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The Removal of the Cemeteries

     It is now about a year since the proposal to remove the cemeteries to a further distance from the city was submitted to the vote of the people. That proposal was made by a large commission of intelligent business and scientific gentlemen. It was ascertained by the former that the value of property is greatly reduced by proximity to cemeteries. People may ideally enjoy the prospect of a future heavenly existence, but very few care to live within sight of the entrance. It may be good to visit the place of mourning, but to live there is a totally different affair. The central feature of the funeral cortege is not the beauty of the casket, the number of the carriages, the grandeur of the music, or even the solemnity of the religious ritual. Everybody knows that behind these shams are the mortal remains of a human being—killed, it may be, by some loathsome and contagious disease—and, at the best, a mass of decomposing matter, which, if not already offensive, must surely become so in a few short hours. The objection to living near a cemetery is no mere sentiment. Five thousand such bodies are interred there every year, and sometimes more. Half a million pounds of putridity are annually boxed up and covered with a few feet of earth. The scientist knows that all the evils of this decomposition are but disguised by stone vaults and costly cerements. The germs of disease grow and are diffused in spite of them. They rise to the surface from the deepest grave to poison both the earth and air. They descend to contaminate the springs of water; years do not destroy them. Putrefaction is actually prolonged indefinitely, and there is continued danger to the living whilst the process lasts.

     Physicians are as yet only beginning to estimate the importance of the putrefactive germ. They know full well the dangers of the putrefactive changes which begin in the body almost before life becomes extinct. Many an anatomist, many a surgeon, many a physician, has died from a mere scratch made accidentally in the performance of his duty. But the nature of these deadly poisons has only been revealed of late. Diseases, the cause of which were formerly utterly unknown, are now believed to depend on the existence of specially endowed and living atoms. Plague, cholera, malignant pustule, smallpox, scarlet fever, malaria, and even consumption, owe their propagation to a living germ. We cannot see these germs with the naked eye. We cannot always recognize their form even by the strongest microscope. Their history is now only under the observation of the learned, but we are able to test their powers and watch their effects. We know that the soil taken from many feet above the carcass of a cow which died of cattle plague remains still deadly after an interval of two years, and that the worms which fed upon that carcass are still capable of propagating the disease. Who dares, then, to state that the germs of disease do not rise from the graves of men in impalpable mists to fatten on new victims? Science and common sense combine to denounce the burial of the dead amongst the living. And it must be obvious to every unprejudiced person that one of two things is imminent. Either the cemeteries must be removed to a greater distance from the city or the system of disposing of our dead must be radically changed. The subject cannot be left in doubt, and we shall do our best to advocate the truth.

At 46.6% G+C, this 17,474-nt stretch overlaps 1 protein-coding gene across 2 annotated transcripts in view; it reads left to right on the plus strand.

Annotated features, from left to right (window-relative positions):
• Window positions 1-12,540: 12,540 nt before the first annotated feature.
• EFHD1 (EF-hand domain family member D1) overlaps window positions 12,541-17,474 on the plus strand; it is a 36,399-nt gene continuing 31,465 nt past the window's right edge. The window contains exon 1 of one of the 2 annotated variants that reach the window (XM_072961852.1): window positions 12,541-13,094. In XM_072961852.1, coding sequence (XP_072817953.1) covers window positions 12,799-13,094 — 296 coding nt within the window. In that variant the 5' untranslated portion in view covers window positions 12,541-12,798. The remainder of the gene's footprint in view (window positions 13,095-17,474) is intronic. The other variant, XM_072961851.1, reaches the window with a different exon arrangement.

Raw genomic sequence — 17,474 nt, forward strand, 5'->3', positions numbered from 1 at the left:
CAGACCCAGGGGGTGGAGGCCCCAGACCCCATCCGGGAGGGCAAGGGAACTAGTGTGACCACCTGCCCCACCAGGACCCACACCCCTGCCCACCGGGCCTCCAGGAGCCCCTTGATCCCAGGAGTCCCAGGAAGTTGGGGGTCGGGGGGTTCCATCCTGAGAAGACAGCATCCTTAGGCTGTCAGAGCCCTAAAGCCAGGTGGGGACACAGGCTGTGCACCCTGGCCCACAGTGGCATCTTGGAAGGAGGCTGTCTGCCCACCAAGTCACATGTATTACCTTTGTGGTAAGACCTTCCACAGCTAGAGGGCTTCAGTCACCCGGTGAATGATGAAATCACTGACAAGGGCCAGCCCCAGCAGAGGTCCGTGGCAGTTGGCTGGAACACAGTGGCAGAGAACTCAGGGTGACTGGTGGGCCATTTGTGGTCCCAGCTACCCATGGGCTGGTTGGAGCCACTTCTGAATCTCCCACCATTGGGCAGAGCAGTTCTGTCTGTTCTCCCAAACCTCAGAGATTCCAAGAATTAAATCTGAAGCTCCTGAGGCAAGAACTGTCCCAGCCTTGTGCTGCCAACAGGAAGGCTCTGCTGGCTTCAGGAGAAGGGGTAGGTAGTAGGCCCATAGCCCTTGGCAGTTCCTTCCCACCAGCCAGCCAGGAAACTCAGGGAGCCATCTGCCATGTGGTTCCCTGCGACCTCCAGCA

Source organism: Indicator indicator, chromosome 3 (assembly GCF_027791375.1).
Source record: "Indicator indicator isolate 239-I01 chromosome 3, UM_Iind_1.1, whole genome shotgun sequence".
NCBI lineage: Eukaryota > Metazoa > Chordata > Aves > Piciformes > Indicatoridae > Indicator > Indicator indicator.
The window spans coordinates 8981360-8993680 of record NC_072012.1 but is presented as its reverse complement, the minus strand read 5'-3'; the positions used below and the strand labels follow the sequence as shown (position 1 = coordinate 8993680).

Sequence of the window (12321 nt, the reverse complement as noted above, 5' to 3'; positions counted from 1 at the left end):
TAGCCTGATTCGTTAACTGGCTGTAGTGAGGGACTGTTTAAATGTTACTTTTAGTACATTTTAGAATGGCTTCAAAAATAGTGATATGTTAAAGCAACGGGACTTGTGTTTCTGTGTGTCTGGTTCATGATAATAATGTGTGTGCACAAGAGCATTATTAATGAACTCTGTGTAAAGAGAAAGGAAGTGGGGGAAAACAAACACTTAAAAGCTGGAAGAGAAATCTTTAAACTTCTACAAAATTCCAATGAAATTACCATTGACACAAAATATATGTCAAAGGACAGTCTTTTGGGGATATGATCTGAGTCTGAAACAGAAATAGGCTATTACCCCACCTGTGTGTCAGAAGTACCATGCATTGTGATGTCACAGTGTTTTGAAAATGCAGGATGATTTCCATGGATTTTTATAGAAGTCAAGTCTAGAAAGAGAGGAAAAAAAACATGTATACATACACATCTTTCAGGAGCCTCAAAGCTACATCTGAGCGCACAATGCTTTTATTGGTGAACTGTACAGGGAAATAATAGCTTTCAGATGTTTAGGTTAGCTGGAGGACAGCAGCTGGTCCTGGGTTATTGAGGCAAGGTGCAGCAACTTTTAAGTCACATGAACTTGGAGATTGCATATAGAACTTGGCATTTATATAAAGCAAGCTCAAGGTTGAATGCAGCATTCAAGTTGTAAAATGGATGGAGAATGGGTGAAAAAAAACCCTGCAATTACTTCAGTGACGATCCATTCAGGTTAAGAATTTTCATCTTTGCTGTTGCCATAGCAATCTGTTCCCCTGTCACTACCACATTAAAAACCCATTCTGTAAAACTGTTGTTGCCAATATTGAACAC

San Francisco News Letter and California Advertiser
May 28, 181?